The bewilderingly complex world of Los Angeles traffic control was explored last year at the Center for Land Use Intrepretation, in an exhibition called “Loop Feedback Loop: The Big Picture of Traffic Control in Los Angeles.”
As part of the monumental and continuous task of keeping the city’s vehicle fleet moving, “the highway and surface street network of Los Angeles has become the most instrumented and managed of any American city.”
Its surfaces carefully painted and inlaid with sensors, its intersections programmed from afar, the Los Angeles road network is not unlike an immersive, 24-hour experimental film set. It is a counter-Hollywood, constantly filmed – a paparazzi for empty concrete – and its main actors are the surfaces of roads. All of this is overseen by a rotating staff of technicians who sip coffee and watch for “incidents” in secure, air-conditioned control rooms.
These rooms are where new scenes in the great and secret show of Los Angeles are recorded everyday.
It’s a kind of metropolitan nervous system, an intelligent city, the urban dreams of Futurists made (almost) real: “Increasingly automated, signals also flow out from these control rooms, adjusting timings of lights at intersections and freeway metering ramps, dispatching incident response teams, and updating traffic reports, including live maps on the web. These in turn effect the flow, feeding back into the system and changing its form, as indicated by the sensors that send their signals to the control rooms: the loops feeding back to the loops.”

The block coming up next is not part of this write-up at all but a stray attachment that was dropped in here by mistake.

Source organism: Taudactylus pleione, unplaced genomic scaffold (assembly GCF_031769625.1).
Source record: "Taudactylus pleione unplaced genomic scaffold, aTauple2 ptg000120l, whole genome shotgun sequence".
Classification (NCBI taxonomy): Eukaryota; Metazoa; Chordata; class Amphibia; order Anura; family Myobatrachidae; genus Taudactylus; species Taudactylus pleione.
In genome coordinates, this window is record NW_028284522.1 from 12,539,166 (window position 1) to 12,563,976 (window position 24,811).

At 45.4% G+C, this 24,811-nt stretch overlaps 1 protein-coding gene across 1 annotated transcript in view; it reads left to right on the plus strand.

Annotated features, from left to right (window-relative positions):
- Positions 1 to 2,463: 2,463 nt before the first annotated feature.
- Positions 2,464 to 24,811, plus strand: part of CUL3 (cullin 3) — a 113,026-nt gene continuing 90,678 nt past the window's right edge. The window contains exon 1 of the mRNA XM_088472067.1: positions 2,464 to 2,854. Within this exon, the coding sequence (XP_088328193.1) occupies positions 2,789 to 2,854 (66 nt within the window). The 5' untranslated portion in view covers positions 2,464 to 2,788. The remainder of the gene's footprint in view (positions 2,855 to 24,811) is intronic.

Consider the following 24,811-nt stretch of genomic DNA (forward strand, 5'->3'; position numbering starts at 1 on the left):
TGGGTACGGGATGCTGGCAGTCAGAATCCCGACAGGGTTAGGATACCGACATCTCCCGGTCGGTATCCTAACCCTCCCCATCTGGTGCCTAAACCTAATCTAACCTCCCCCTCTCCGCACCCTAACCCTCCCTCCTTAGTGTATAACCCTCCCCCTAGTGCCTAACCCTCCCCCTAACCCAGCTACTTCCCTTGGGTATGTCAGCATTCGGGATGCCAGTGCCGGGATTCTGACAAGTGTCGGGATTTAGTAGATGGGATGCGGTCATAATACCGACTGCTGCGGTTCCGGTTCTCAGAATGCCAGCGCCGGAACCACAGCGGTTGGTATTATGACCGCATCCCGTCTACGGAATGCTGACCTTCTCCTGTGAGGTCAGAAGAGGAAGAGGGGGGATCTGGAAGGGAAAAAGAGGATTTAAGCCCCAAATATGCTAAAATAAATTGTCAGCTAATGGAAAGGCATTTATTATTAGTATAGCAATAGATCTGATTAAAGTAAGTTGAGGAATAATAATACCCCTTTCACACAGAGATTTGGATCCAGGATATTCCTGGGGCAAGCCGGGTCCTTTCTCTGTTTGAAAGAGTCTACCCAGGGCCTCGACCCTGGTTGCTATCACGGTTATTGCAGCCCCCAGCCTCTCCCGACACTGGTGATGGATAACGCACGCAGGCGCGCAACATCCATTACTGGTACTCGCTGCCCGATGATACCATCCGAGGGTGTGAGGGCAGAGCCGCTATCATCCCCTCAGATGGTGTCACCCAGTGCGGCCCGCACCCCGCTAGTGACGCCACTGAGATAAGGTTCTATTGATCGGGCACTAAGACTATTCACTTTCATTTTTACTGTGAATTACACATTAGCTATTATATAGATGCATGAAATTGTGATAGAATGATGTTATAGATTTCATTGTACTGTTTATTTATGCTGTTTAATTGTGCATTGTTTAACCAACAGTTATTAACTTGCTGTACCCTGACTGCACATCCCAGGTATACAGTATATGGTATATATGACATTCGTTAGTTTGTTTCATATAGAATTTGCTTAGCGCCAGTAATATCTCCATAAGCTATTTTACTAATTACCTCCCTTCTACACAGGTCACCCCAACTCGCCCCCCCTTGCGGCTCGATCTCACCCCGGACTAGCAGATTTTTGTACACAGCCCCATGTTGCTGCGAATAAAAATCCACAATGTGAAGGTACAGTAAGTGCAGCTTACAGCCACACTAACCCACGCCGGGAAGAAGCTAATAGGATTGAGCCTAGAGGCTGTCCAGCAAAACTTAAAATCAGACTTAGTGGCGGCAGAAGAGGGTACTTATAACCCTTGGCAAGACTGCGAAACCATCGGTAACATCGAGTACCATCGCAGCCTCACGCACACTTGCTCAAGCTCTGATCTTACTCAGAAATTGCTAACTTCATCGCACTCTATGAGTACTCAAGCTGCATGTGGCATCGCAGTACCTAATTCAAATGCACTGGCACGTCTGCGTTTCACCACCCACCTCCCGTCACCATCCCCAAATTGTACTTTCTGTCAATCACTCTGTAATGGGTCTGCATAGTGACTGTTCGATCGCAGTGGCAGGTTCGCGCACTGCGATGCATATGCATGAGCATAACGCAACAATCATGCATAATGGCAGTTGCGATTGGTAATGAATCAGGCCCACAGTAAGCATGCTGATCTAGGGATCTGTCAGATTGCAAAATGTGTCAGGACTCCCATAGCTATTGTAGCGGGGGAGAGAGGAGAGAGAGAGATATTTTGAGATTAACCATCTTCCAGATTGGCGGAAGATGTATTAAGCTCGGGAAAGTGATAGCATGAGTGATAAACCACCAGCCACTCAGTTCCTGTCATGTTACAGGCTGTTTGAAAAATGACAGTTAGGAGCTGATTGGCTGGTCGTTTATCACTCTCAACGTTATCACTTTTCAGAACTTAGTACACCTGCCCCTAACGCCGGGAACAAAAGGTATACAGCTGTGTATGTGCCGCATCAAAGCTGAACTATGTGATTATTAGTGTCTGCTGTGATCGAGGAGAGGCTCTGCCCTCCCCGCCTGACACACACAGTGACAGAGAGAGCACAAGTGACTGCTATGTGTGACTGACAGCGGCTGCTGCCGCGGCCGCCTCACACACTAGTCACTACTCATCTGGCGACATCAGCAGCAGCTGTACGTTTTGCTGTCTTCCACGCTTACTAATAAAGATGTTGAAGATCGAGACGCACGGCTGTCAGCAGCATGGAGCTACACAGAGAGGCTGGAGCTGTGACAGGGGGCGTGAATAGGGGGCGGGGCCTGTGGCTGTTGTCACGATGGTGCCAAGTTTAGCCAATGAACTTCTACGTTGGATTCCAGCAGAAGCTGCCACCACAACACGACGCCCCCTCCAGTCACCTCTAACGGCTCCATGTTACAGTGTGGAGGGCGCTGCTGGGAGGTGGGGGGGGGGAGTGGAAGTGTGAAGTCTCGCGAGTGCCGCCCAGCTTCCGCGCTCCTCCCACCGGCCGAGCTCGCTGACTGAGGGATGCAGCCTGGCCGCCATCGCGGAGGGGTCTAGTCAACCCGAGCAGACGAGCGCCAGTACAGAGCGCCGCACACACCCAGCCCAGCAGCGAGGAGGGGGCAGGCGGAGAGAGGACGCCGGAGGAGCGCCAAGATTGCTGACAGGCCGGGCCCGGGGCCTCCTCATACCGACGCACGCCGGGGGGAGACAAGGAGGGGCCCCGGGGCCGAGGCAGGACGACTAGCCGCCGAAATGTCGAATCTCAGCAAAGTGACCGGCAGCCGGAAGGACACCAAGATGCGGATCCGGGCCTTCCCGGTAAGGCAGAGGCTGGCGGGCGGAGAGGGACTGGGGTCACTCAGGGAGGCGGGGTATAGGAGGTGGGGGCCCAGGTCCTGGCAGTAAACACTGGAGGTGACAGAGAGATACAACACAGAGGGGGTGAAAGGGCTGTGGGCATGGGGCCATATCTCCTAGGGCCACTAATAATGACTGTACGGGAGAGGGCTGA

These loops are literal: they’re called inductive loops, and they’re magnetically active zones of the road that detect the presence of large metallic bodies – cars, in other words, that have stopped at a light and are waiting.
All of this information – scientifically registered, studied, and saved – is monitored in real-time; and, as anyone who has seen the remake of The Italian Job knows, the true public life of Los Angeles is played out on walls of monitors, screened by private security firms, given order and sense where there can still be the illusion of control.
The highway as reality TV.
The city, in unedited time.